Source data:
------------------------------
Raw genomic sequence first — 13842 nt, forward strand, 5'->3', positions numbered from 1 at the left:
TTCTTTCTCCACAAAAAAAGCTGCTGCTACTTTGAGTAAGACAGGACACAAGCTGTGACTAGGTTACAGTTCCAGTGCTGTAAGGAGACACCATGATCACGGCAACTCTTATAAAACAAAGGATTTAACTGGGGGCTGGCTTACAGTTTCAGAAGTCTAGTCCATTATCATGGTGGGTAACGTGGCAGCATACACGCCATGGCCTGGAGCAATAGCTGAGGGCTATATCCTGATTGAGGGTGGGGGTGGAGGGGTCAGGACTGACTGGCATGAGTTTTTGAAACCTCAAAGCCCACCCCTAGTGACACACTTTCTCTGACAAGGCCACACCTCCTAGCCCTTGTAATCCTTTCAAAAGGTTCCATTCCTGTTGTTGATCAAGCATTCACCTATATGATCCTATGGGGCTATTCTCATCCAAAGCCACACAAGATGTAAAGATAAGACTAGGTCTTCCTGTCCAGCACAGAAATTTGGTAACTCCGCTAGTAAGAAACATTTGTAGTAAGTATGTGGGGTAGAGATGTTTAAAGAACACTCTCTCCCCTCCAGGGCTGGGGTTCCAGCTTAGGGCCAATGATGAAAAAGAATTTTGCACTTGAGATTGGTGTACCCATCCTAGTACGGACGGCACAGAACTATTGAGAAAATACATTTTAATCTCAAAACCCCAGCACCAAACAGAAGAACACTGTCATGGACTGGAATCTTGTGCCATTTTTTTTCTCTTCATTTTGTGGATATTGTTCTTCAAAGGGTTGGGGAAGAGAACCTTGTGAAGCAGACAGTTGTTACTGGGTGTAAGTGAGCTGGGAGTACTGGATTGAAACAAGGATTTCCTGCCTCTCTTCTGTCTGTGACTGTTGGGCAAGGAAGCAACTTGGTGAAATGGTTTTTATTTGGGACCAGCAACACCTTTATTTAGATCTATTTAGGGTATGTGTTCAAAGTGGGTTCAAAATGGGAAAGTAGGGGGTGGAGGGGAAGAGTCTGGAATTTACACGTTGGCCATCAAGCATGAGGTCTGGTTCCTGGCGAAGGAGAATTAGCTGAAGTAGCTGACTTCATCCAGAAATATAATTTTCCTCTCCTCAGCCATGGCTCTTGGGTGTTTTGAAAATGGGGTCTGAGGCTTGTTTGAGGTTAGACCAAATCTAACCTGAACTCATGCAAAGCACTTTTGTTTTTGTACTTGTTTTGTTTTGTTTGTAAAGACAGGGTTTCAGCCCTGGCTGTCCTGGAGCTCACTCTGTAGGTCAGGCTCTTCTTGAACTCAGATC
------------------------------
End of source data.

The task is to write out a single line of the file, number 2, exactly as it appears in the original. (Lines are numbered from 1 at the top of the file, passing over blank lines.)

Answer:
TTCTTTCTCCACAAAAAAAGCTGCTGCTACTTTGAGTAAGACAGGACACAAGCTGTGACTAGGTTACAGTTCCAGTGCTGTAAGGAGACACCATGATCACGGCAACTCTTATAAAACAAAGGATTTAACTGGGGGCTGGCTTACAGTTTCAGAAGTCTAGTCCATTATCATGGTGGGTAACGTGGCAGCATACACGCCATGGCCTGGAGCAATAGCTGAGGGCTATATCCTGATTGAGGGTGGGGGTGGAGGGGTCAGGACTGACTGGCATGAGTTTTTGAAACCTCAAAGCCCACCCCTAGTGACACACTTTCTCTGACAAGGCCACACCTCCTAGCCCTTGTAATCCTTTCAAAAGGTTCCATTCCTGTTGTTGATCAAGCATTCACCTATATGATCCTATGGGGCTATTCTCATCCAAAGCCACACAAGATGTAAAGATAAGACTAGGTCTTCCTGTCCAGCACAGAAATTTGGTAACTCCGCTAGTAAGAAACATTTGTAGTAAGTATGTGGGGTAGAGATGTTTAAAGAACACTCTCTCCCCTCCAGGGCTGGGGTTCCAGCTTAGGGCCAATGATGAAAAAGAATTTTGCACTTGAGATTGGTGTACCCATCCTAGTACGGACGGCACAGAACTATTGAGAAAATACATTTTAATCTCAAAACCCCAGCACCAAACAGAAGAACACTGTCATGGACTGGAATCTTGTGCCATTTTTTTTCTCTTCATTTTGTGGATATTGTTCTTCAAAGGGTTGGGGAAGAGAACCTTGTGAAGCAGACAGTTGTTACTGGGTGTAAGTGAGCTGGGAGTACTGGATTGAAACAAGGATTTCCTGCCTCTCTTCTGTCTGTGACTGTTGGGCAAGGAAGCAACTTGGTGAAATGGTTTTTATTTGGGACCAGCAACACCTTTATTTAGATCTATTTAGGGTATGTGTTCAAAGTGGGTTCAAAATGGGAAAGTAGGGGGTGGAGGGGAAGAGTCTGGAATTTACACGTTGGCCATCAAGCATGAGGTCTGGTTCCTGGCGAAGGAGAATTAGCTGAAGTAGCTGACTTCATCCAGAAATATAATTTTCCTCTCCTCAGCCATGGCTCTTGGGTGTTTTGAAAATGGGGTCTGAGGCTTGTTTGAGGTTAGACCAAATCTAACCTGAACTCATGCAAAGCACTTTTGTTTTTGTACTTGTTTTGTTTTGTTTGTAAAGACAGGGTTTCAGCCCTGGCTGTCCTGGAGCTCACTCTGTAGGTCAGGCTCTTCTTGAACTCAGATC